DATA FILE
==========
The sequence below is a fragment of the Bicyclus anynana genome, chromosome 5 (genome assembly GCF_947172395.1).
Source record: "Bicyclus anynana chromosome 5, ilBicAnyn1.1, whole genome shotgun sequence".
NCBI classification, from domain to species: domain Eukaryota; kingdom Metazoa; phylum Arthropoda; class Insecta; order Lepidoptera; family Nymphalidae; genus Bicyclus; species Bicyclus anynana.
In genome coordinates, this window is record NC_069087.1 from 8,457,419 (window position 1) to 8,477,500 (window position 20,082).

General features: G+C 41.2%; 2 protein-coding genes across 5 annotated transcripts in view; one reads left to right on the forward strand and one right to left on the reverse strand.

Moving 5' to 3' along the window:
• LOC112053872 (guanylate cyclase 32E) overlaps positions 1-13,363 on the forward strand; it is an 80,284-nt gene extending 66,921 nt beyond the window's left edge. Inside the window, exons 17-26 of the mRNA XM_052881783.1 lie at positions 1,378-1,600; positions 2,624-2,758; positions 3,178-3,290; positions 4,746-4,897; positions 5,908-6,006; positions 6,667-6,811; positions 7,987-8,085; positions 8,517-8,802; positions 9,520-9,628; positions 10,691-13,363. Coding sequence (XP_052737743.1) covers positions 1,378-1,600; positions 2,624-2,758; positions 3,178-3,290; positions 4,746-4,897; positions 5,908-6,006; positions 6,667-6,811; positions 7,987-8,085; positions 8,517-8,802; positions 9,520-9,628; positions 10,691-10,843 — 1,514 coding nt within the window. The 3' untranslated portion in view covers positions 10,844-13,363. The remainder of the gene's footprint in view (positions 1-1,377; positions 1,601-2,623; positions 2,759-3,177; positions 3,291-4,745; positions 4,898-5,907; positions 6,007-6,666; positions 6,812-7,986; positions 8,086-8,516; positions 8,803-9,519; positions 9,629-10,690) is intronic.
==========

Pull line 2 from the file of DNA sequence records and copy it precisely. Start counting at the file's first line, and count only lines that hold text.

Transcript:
Source record: "Bicyclus anynana chromosome 5, ilBicAnyn1.1, whole genome shotgun sequence".